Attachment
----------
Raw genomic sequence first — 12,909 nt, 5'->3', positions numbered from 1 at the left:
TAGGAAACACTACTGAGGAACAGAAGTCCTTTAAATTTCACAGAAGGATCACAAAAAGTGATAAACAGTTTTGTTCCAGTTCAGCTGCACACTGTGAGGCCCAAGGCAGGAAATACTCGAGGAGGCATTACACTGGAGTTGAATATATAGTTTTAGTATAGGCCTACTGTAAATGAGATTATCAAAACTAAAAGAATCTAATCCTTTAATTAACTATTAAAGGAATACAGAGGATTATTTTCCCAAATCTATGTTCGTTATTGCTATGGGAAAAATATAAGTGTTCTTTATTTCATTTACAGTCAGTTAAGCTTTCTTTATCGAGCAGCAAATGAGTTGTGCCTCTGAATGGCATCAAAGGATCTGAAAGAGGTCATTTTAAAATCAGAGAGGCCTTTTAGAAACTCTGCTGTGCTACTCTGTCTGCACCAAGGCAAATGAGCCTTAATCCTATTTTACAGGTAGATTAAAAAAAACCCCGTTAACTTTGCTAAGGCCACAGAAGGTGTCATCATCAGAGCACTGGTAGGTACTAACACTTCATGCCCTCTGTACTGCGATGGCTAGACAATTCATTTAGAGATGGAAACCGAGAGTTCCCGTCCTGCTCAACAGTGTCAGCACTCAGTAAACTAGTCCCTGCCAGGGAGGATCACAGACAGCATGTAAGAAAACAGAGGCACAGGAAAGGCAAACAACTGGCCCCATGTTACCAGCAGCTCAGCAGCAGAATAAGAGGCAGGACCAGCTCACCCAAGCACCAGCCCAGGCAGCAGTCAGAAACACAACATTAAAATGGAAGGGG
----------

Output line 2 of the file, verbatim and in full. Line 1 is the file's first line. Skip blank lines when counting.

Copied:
TAGGAAACACTACTGAGGAACAGAAGTCCTTTAAATTTCACAGAAGGATCACAAAAAGTGATAAACAGTTTTGTTCCAGTTCAGCTGCACACTGTGAGGCCCAAGGCAGGAAATACTCGAGGAGGCATTACACTGGAGTTGAATATATAGTTTTAGTATAGGCCTACTGTAAATGAGATTATCAAAACTAAAAGAATCTAATCCTTTAATTAACTATTAAAGGAATACAGAGGATTATTTTCCCAAATCTATGTTCGTTATTGCTATGGGAAAAATATAAGTGTTCTTTATTTCATTTACAGTCAGTTAAGCTTTCTTTATCGAGCAGCAAATGAGTTGTGCCTCTGAATGGCATCAAAGGATCTGAAAGAGGTCATTTTAAAATCAGAGAGGCCTTTTAGAAACTCTGCTGTGCTACTCTGTCTGCACCAAGGCAAATGAGCCTTAATCCTATTTTACAGGTAGATTAAAAAAAACCCCGTTAACTTTGCTAAGGCCACAGAAGGTGTCATCATCAGAGCACTGGTAGGTACTAACACTTCATGCCCTCTGTACTGCGATGGCTAGACAATTCATTTAGAGATGGAAACCGAGAGTTCCCGTCCTGCTCAACAGTGTCAGCACTCAGTAAACTAGTCCCTGCCAGGGAGGATCACAGACAGCATGTAAGAAAACAGAGGCACAGGAAAGGCAAACAACTGGCCCCATGTTACCAGCAGCTCAGCAGCAGAATAAGAGGCAGGACCAGCTCACCCAAGCACCAGCCCAGGCAGCAGTCAGAAACACAACATTAAAATGGAAGGGG